Background: Young gay and bisexual men disproportionately experience depression, anxiety, and substance use problems and are among the highest risk group for HIV infection in the U.S. Diverse methods locate the source of these health disparities in young gay and bisexual men's exposure to minority stress. In fact, minority stress, psychiatric morbidity, substance use, and HIV risk fuel each other, forming a synergistic threat to young gay and bisexual men's health. Yet no known intervention addresses minority stress to improve mental health, substance use problems, or their joint impact on HIV risk in this population. This paper describes the design of a study to test the efficacy of such an intervention, called ESTEEM (Effective Skills to Empower Effective Men), a 10-session skills-building intervention designed to reduce young gay and bisexual men's co-occurring health risks by addressing the underlying cognitive, affective, and behavioral pathways through which minority stress impairs health. Methods: This study, funded by the National Institute of Mental Health, is a three-arm randomized controlled trial to examine (1) the efficacy of ESTEEM compared to community mental health treatment and HIV counseling and testing and (2) whether ESTEEM works through its hypothesized cognitive, affective, and behavioral minority stress processes. Our primary outcome, measured 8 months after baseline, is condomless anal sex in the absence of PrEP or known undetectable viral load of HIV+ primary partners. Secondary outcomes include depression, anxiety, substance use, sexual compulsivity, and PrEP uptake, also measured 8 months after baseline. Discussion: Delivering specific stand-alone treatments for specific mental, behavioral, and sexual health problems represents the current state of evidence-based practice. However, dissemination and implementation of this one treatment-one problem approach has not been ideal. A single intervention that reduces young gay and bisexual men's depression, anxiety, substance use, and HIV risk by reducing the common minority stress pathways across these problems would represent an efficient, cost-effective alternative to currently isolated approaches, and holds great promise for reducing sexual orientation health disparities among young men. Trial registration: Registered October 10, 2016 to ClinicalTrials.gov Identifier: NCT02929069.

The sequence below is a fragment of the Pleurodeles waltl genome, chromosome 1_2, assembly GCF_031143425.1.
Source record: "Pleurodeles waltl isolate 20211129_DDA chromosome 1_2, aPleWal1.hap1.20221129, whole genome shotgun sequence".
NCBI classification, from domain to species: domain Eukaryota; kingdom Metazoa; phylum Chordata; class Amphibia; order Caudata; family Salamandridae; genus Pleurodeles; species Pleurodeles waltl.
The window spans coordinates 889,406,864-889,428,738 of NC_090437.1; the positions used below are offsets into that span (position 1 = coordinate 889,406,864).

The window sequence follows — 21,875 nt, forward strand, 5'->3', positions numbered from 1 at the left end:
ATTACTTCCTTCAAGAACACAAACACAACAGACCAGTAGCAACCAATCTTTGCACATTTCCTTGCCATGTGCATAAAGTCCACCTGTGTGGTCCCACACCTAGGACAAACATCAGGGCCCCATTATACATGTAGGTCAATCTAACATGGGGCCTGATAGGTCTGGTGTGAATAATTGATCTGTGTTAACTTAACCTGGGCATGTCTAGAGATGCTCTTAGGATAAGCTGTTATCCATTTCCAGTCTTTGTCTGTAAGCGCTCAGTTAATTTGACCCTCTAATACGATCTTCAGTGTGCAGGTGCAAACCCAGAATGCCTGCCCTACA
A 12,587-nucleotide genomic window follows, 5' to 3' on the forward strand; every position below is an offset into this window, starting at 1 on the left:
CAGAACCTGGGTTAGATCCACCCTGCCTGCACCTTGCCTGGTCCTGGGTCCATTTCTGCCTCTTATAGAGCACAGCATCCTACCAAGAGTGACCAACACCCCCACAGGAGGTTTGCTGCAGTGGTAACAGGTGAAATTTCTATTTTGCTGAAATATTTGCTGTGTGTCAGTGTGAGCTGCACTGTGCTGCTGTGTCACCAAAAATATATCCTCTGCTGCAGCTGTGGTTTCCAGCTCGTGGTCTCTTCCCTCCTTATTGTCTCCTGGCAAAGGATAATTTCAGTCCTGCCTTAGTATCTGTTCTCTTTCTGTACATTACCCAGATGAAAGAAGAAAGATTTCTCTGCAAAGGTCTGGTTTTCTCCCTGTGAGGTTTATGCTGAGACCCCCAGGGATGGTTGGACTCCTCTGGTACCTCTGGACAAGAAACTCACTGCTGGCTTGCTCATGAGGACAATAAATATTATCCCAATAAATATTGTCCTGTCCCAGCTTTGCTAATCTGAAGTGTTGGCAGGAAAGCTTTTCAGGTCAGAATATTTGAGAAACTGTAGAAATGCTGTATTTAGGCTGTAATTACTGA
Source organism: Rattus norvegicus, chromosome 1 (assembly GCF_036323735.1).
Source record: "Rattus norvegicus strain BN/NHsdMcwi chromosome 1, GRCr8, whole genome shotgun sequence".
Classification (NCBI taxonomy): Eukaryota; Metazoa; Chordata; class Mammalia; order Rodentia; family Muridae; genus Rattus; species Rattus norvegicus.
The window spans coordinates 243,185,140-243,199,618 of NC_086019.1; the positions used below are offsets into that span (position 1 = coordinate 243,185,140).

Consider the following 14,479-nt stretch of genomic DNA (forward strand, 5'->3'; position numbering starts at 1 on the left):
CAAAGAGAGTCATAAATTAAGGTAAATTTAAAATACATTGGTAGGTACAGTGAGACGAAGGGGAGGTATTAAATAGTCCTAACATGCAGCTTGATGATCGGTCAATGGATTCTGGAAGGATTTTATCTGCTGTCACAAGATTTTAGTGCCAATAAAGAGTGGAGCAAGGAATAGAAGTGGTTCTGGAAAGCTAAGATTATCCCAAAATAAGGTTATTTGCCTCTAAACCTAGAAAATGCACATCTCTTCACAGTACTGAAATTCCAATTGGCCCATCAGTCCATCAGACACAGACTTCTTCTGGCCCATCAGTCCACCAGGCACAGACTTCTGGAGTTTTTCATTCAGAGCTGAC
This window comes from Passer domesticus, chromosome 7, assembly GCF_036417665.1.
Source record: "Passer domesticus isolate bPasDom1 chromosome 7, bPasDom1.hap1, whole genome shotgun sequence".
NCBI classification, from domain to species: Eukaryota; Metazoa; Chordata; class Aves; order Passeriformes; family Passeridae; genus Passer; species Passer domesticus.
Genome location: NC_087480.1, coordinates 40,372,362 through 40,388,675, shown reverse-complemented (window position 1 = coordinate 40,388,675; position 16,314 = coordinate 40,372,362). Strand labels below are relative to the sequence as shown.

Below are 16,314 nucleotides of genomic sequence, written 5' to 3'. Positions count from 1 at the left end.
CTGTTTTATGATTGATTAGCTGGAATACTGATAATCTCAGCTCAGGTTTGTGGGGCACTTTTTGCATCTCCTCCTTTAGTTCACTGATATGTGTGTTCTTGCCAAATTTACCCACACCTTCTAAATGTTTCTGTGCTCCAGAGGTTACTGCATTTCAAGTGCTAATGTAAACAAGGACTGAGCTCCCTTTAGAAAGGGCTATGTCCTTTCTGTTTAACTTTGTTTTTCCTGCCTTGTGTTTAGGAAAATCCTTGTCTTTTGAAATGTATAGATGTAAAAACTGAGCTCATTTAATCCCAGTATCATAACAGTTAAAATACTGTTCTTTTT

ASJC Scopus subject areas
- Public Health, Environmental and Occupational Health